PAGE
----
Bond Report: Treasury yields rise as traders monitor Russia-Ukraine battle, await knowledge

Treasury yields rose early Friday as investors continued to track developments in the Russia-Ukraine war and digested hawkish comments this week by Federal Reserve officials.

What are yields doing?

The yield on the 10-year Treasury note
was at 2.361%, compared with 2.34% at 3 p.m. Eastern on Thursday. Yields and debt prices move opposite each other.

The 2-year Treasury note yield
stood at 2.158% versus 2.122% Thursday afternoon.

The yield on the 30-year Treasury bond
was at 2.528%, compared with 2.51% late Thursday.

What’s driving the market?

The Biden administration on Thursday rolled out more sanctions against Moscow in response to the Feb. 24 invasion of Ukraine. President Joe Biden called for kicking Russia out of the Group of 20 largest economies and warned that NATO would respond in some form if the country’s armed forces used chemical weapons in Ukraine.

Expectations the Federal Reserve will raise interest rates by 50 basis points, or half a percentage point, at its next policy meeting in May have grown this week. Fed Chairman Jerome Powell left the door open to a move larger than a quarter point in remarks Monday, a prospect echoed by some policy makers later in the week.

Fed-funds futures now reflect a 70.5% probability of a half-point rate increase in May, according to CME’s FedWatch tool, up from 43.9% a week ago and 33% month ago. The market reflects a 20.5% probability of a quarter-point increase.

Investors will hear from New York Fed President John Williams on Friday, along with San Francisco Fed President Mary Daly, who earlier this week said “everything is on the table” for the central bank’s May meeting, including a half percentage point rate rise and an announcement about the plan to shrink the Fed’s nearly $9 trillion balance sheet.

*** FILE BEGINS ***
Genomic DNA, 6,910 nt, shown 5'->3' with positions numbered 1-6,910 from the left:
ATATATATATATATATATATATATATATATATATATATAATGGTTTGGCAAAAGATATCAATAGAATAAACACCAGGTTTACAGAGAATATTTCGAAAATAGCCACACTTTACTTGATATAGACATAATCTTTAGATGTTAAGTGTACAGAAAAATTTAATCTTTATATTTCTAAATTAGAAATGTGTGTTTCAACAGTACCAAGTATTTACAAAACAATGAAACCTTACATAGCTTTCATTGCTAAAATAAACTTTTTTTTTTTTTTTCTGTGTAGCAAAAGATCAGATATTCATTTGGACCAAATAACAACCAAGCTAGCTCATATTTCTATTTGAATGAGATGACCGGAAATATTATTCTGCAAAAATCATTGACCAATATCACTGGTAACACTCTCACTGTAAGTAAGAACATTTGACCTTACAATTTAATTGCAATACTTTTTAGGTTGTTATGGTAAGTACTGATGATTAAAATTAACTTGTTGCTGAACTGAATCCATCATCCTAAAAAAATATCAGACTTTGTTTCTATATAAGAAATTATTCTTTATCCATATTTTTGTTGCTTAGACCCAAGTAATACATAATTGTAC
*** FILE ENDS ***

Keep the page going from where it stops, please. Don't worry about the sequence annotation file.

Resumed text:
Richmond Fed President Tom Barkin is also due to speak about the economy Friday, while Fed Gov. Christopher Waller, who has previously called for half-point hikes, is slated to talk about digital currencies.

The University of Michigan’s final consumer sentiment index reading for March is due at 10 a.m., along with a reading on inflation expectations over the next five years. Data on February pending home sales is also set for release at 10 a.m.

What are analysts saying?

“For the time being, we regard the increase in nominal 10Y yields as largely exhausted as a substantial amount of monetary-policy tightening is fully priced in,” wrote analysts at UniCredit Bank, in a note. “In terms of curve shape, the (U.S. Treasury) curve is likely to continue to flatten, albeit gradually, since a 50bp hike in the target rate in early May is almost fully priced in now (according to fed funds future contracts).”

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